Send to

Choose Destination
Elife. 2017 Sep 26;6. pii: e26738. doi: 10.7554/eLife.26738.

A potent human neutralizing antibody Fc-dependently reduces established HBV infections.

Li D1,2, He W2, Liu X2,3, Zheng S2, Qi Y2, Li H2, Mao F2,4, Liu J2, Sun Y2, Pan L1,2, Du K2,4, Ye K2, Li W2, Sui J2.

Author information

Peking University-Tsinghua University-National Institute of Biological Sciences Joint Graduate Program, School of Life Sciences, Tsinghua University, Beijing, China.
National Institute of Biological Sciences, Beijing, China.
PTN Joint Graduate Program, College of Life Sciences, Peking University, Beijing, China.
Graduate Program in College of Life Sciences, Beijing Normal University, Beijing, China.


Hepatitis B virus (HBV) infection is a major global health problem. Currently-available therapies are ineffective in curing chronic HBV infection. HBV and its satellite hepatitis D virus (HDV) infect hepatocytes via binding of the preS1 domain of its large envelope protein to sodium taurocholate cotransporting polypeptide (NTCP). Here, we developed novel human monoclonal antibodies that block the engagement of preS1 with NTCP and neutralize HBV and HDV with high potency. One antibody, 2H5-A14, functions at picomolar level and exhibited neutralization-activity-mediated prophylactic effects. It also acts therapeutically by eliciting antibody-Fc-dependent immunological effector functions that impose durable suppression of viral infection in HBV-infected mice, resulting in reductions in the levels of the small envelope antigen and viral DNA, with no emergence of escape mutants. Our results illustrate a novel antibody-Fc-dependent approach for HBV treatment and suggest 2H5-A14 as a novel clinical candidate for HBV prevention and treatment of chronic HBV infection.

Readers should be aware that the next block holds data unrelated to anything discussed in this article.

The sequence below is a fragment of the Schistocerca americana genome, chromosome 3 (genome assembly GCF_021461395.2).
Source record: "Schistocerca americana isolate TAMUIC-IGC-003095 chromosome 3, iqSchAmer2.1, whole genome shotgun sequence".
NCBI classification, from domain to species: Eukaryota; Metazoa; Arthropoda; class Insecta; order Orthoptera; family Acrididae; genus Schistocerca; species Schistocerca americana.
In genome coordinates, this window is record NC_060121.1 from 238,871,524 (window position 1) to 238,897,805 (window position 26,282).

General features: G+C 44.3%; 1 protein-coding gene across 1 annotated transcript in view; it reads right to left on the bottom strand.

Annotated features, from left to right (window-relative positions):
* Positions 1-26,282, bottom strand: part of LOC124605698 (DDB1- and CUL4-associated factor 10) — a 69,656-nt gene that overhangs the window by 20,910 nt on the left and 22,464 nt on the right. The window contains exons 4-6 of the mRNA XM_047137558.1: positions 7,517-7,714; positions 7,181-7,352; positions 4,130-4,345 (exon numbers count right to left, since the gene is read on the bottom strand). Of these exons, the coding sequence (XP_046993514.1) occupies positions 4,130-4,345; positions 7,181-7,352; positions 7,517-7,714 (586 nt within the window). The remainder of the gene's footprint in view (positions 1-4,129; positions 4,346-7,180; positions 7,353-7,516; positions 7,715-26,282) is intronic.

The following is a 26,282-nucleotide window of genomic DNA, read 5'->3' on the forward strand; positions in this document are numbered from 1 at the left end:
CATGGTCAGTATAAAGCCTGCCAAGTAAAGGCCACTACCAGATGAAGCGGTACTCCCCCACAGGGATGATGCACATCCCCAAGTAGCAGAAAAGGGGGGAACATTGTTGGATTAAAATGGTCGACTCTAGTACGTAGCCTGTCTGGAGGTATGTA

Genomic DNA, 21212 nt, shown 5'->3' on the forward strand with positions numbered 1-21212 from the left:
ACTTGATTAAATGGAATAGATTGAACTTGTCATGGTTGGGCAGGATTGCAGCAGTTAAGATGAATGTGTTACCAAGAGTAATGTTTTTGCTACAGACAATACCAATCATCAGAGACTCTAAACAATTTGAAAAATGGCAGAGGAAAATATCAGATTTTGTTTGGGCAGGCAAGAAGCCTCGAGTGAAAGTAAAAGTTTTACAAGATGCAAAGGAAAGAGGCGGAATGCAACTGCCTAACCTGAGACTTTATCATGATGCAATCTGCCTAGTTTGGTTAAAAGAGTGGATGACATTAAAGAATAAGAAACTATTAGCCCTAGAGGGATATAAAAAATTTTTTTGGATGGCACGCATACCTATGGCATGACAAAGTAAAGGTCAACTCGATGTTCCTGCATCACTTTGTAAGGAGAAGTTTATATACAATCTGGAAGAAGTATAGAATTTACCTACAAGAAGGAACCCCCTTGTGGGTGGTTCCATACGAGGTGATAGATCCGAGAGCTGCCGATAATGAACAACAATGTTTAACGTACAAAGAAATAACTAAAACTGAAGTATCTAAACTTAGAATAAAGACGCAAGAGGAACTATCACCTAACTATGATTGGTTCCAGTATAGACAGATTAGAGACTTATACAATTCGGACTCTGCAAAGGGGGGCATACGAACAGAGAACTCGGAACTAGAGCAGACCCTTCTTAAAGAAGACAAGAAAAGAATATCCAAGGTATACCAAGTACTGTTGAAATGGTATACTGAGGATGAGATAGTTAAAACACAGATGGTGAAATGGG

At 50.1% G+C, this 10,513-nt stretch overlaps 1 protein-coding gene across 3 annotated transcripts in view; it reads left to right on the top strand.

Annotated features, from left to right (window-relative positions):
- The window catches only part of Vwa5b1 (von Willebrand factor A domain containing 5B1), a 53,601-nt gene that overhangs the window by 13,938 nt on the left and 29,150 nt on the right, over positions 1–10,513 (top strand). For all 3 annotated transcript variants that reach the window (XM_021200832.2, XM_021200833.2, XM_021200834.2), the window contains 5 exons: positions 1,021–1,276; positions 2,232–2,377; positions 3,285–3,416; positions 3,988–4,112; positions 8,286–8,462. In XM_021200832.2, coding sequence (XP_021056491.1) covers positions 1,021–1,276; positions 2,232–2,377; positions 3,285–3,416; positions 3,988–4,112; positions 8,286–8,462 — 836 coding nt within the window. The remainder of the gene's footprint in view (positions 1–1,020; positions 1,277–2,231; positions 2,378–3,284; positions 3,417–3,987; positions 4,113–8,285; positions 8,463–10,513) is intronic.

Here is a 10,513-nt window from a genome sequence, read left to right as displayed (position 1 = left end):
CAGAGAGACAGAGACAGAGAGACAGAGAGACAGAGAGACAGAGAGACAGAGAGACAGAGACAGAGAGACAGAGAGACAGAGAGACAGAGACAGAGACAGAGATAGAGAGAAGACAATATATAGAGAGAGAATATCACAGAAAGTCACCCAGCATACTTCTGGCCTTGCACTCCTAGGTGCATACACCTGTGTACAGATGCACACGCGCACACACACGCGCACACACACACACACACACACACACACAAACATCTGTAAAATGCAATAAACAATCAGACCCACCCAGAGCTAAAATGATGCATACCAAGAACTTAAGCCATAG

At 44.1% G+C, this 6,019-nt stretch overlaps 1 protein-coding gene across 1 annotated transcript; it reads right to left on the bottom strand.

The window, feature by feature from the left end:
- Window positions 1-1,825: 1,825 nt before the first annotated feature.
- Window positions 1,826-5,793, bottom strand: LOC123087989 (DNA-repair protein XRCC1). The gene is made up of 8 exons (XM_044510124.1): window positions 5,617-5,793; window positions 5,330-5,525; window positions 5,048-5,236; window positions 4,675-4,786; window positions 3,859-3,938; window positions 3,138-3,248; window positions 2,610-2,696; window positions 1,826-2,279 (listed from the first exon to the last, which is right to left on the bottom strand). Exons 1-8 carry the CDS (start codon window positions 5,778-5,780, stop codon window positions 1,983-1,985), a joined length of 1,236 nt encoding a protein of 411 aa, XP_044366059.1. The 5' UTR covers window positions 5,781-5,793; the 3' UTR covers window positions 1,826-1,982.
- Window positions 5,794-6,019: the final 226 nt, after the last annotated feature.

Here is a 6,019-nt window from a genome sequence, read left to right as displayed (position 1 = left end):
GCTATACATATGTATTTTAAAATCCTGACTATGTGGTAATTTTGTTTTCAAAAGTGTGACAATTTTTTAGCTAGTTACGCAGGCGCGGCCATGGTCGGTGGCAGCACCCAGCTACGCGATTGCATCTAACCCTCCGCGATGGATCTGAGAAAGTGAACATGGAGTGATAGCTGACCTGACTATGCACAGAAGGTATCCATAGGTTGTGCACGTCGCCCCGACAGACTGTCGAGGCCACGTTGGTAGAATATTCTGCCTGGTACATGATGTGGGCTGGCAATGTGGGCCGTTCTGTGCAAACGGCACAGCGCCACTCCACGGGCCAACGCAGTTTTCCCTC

Fc receptor; HBV; NTCP; antibody; effector function; immunology; infectious disease; microbiology; mouse; preS1; virus

[Indexed for MEDLINE]
Free PMC Article

Supplemental Content

Full text links

Icon for eLife Sciences Publications, Ltd Icon for PubMed Central
Loading ...
Support Center